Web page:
I think that London is very interesting city for almost everyone.If someone go there he willhave a good time.


   London is the capital of Great Britain, its political, economic and cultural centre. It's one of the largest cities in the world. Its population is more than 11 million people. London is situated on the river Thames. The city is very old and beautiful. It was founded more than two thousand years ago.
   Traditionally London is divided into several parts: the City, the West End, the East End and Westminster. The City is the oldest part of London, its financial and business centre. The heart of the City is the Stock Exchange. Westminster is the most important part of the capital. It's the administrative centre. The Houses of Parliament, the seat of the British Government, are there. It's a very beautiful building with two towers and a very big clock called Big Ben. Big Ben is really the bell which strikes every quarter of an hour. Opposite the Houses of Parliament is Westminster Abbey. It's a very beautiful church built over 900 years ago. The tombs of many great statesmen, scientists and writers are there.
   To the west of Westminster is West End. Here we find most of the big shops, hotels, museums, art galleries, theatres and concert halls. Picadilly Circus is the heart of London's West End. In the West End there are wide streets with beautiful houses and many parks, gardens and squares.
   To the east of Westminster is the East End, an industrial district of the capital. There are no parks or gardens in the East End and you can't see many fine houses there. Most of the plants and factories are situated there. London has many places of interest. One of them is Buckingham Palace. It's the residence of the Queen. The English are proud of Trafalgar Square, which was named so in memory of the victory at the battle. There in 1805 the English fleet defeated the fleet of France and Spain. The last place of interest I should like to mention, is the British Museum, the biggest museum in London. The museum is famous for its library — one of the richest in the world.
   All London's long-past history is told by its streets. There are many streets in London which are known all over the world. Among them Oxford Street, Downing Street and a lot of others can be mentioned. And tourists are usually attracted not only by the places of interest but by the streets too. In conclusion I should say if you are lucky enough to find yourself in London some day you will have a lot to see and enjoy there.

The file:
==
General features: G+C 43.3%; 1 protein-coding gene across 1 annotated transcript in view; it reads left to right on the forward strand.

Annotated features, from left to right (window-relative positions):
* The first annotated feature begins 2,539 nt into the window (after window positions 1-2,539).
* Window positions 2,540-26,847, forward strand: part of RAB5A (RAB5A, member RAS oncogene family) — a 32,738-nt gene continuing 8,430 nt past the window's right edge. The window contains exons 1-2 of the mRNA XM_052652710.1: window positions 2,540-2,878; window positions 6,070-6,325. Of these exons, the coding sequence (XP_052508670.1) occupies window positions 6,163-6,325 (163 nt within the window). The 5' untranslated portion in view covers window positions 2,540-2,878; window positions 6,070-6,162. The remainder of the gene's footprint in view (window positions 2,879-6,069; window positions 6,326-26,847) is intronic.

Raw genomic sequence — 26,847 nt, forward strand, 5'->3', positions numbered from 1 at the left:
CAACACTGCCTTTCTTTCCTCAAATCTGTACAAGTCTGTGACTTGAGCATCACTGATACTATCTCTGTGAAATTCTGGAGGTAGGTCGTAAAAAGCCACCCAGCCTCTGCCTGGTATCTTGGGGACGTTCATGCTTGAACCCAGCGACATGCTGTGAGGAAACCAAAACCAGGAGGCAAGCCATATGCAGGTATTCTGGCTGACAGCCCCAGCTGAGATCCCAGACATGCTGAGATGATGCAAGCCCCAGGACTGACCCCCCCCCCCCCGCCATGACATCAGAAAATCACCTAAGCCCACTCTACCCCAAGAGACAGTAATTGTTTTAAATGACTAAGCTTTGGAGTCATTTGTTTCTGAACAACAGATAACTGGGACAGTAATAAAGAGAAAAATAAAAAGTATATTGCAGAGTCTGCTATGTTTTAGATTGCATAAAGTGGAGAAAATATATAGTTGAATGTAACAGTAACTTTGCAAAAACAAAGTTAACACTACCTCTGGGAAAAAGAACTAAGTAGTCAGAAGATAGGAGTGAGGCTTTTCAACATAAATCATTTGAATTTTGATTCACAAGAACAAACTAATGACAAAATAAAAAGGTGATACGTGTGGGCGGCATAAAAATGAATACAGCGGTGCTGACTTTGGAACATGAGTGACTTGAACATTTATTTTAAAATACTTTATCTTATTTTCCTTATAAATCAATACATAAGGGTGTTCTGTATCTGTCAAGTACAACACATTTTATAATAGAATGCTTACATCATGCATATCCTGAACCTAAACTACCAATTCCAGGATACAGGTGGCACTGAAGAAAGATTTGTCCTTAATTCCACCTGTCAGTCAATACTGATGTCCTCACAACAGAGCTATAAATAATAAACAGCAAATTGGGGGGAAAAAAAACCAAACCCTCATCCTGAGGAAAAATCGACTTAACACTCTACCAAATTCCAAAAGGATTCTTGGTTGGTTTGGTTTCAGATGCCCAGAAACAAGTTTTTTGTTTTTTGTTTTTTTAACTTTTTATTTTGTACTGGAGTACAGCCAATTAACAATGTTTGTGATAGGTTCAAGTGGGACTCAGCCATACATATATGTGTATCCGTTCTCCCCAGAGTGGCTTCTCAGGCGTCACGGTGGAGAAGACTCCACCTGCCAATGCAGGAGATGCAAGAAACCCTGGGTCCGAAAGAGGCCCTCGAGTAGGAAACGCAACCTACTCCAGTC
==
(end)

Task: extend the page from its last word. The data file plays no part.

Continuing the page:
1. When was London founded?
   2. Into which parts is London divided?
   3. What is the heart of the City?
   4. Do you know any places of interest in London?
   5. All London's history is told by its streets, isn't it?


   As well as being the capital of England, London is the capital of the United Kingdom. London was founded by the Romans in 43 A.D. and was called Londinium. In 61 A.D. the town was burnt down and when it was rebuilt by the Romans it was surrounded by a wall. That area within the wall is now called the City of London. It is London's commercial and business centre. It contains the Bank of England, the Stock Exchange and the head offices of numerous companies and corporations. Here is situated the Tower of London. The Tower was built by William the Conqueror who conquered England in 1066. He was crowned at Westminster Abbey. Now most of the Government buildings are located there.
   During the Tudor period (16th century) London became an important economic and financial centre. The Londoners of the Elizabethan period built the first theatres. Nowadays the theatre land is stretched around Piccadilly Circus. Not far from it one can see the British Museum and the Covent Garden Opera House.
   During the Victorian period (19th century) London was one of the most important centres of the Industrial Revolution and the centre of the British Empire.
   Today London is a great political centre, a great commercial centre, a paradise for theatre-goers and tourists, but it is also a very quiet place with its parks and its ancient buildings, museums and libraries.
   1. What is the capital of England and the United Kingdom?
   2. Who was the founder of London? What was London's name then?
   3. What is the City?
   4. When and by whom was the Tower built?
   5. Where are the Government buildings situated?
   6. When were the first theatres built?
   7. What was London during the Victorian period (19th century)?
   8. What is London today?